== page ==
Like cross-disciplinary working groups, team teaching works because it leverages and models for students the value of multiple perspectives and collaboration, two things employers routinely identify as crucial to career readiness. Knowing all this, it seems logical that multiple perspectives and collaboration should be at the heart of how we develop online courses. As Hargreaves and O’Connor note, the need to collaborate is “no longer contentious as a statement of intent,” even though it remains a challenge to implement. But, they add, our students “cannot collaborate unless their teachers do.”
Admittedly, developing online courses in community involves ceding a measure of autonomy in the course development process -- a big ask for some faculty members. But the potential payoffs -- intellectually and pedagogically richer courses and a more engaged, connected faculty -- are significant. What is more, as powerful online hubs exercise more and more influence over what courses universities offer online and how those courses look and feel, co-developing online courses may actually help faculty assert greater control over online education.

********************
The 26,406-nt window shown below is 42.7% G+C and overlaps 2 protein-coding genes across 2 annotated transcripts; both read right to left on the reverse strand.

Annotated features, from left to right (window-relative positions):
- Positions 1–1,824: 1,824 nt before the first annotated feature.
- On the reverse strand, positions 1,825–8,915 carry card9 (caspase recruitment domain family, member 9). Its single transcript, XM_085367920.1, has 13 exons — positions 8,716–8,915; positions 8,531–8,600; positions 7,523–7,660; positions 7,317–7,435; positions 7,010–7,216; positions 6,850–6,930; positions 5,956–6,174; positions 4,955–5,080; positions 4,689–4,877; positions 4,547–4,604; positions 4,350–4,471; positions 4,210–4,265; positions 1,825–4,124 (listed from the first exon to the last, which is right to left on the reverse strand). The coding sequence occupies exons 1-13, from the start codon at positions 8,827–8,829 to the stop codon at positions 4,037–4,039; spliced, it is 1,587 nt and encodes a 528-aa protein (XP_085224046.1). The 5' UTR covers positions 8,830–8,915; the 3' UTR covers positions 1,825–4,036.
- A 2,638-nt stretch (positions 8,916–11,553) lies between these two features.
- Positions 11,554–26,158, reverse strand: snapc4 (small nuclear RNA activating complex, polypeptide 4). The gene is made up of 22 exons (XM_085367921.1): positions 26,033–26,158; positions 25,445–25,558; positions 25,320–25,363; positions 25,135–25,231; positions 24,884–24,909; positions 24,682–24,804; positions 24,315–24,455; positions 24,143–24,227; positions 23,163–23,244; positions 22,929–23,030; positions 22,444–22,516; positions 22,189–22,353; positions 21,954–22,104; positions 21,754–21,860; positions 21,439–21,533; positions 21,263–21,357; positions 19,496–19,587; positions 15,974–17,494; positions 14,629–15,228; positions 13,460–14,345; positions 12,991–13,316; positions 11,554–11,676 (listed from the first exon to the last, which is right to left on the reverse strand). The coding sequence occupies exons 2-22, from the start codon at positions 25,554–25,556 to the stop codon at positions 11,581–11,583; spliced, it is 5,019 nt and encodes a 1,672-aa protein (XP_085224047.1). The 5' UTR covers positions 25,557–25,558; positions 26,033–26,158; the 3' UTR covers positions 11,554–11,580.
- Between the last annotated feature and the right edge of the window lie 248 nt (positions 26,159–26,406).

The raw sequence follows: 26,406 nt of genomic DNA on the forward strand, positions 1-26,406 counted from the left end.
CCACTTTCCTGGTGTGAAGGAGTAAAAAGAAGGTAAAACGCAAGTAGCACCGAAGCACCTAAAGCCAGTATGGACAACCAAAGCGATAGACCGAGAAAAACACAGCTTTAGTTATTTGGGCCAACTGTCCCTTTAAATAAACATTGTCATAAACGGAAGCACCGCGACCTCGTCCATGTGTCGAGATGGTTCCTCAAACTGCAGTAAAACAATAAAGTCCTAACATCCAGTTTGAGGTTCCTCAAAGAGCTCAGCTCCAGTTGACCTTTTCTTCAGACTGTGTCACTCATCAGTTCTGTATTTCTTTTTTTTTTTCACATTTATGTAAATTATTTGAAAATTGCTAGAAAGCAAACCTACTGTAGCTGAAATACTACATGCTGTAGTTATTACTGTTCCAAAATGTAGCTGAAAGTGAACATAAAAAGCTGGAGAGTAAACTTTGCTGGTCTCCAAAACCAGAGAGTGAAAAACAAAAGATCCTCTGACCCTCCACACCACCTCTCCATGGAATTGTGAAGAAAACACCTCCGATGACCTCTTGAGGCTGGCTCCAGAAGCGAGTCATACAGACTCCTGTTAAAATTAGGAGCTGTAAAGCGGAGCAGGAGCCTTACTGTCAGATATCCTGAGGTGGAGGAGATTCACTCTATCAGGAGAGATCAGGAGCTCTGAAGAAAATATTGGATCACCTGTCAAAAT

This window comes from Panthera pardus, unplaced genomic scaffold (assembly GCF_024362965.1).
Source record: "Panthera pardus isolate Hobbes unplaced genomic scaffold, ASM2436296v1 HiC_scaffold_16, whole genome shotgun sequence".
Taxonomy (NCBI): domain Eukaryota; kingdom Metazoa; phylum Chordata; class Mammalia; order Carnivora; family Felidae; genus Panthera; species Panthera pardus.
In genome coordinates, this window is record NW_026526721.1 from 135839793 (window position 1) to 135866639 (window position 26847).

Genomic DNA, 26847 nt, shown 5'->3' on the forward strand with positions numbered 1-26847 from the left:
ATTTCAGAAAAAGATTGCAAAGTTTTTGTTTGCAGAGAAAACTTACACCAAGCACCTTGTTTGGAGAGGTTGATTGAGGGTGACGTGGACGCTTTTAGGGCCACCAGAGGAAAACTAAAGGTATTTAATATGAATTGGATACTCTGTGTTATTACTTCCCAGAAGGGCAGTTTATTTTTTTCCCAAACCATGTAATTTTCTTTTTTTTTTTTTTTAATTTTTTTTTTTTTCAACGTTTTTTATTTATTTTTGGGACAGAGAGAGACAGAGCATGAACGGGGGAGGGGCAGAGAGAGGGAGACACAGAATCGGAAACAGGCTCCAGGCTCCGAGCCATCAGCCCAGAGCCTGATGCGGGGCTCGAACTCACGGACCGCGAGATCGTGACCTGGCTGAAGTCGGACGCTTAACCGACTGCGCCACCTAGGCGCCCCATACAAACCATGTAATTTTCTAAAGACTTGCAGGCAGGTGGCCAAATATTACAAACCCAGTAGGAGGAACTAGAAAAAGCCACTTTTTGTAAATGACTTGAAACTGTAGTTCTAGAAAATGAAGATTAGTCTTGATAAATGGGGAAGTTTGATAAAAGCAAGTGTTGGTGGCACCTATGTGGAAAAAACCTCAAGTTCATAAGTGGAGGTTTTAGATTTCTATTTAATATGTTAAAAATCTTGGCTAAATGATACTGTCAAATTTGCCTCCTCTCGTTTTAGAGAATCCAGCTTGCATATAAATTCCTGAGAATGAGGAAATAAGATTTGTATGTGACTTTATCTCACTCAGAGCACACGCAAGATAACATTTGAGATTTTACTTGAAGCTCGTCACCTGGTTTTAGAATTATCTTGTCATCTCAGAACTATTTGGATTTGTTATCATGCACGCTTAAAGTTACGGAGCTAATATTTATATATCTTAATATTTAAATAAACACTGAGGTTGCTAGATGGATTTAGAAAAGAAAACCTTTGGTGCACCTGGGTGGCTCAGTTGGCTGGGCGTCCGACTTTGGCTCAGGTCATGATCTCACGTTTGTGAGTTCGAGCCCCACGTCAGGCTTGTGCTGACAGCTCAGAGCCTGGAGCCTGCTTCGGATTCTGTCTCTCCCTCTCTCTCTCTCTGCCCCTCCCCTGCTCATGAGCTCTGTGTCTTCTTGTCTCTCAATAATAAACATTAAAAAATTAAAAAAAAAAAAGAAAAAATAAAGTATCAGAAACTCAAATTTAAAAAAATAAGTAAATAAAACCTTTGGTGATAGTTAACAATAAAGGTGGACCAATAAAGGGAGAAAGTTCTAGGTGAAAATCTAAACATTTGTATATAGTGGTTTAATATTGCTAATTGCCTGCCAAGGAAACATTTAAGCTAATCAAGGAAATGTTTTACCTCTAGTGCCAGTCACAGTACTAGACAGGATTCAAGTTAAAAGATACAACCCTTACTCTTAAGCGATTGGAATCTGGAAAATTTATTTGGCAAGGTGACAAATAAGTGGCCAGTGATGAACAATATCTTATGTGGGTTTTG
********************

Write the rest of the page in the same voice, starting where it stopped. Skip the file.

Developing online courses in community brings more faculty into conversations about what happens in online spaces. It positions them to both maintain the integrity of the teaching profession and resist the forces that envision online education -- and online students -- primarily in terms of revenue. It forges a system of online education that values fellowship, intellectual exchange, professional and intellectual growth, and working together.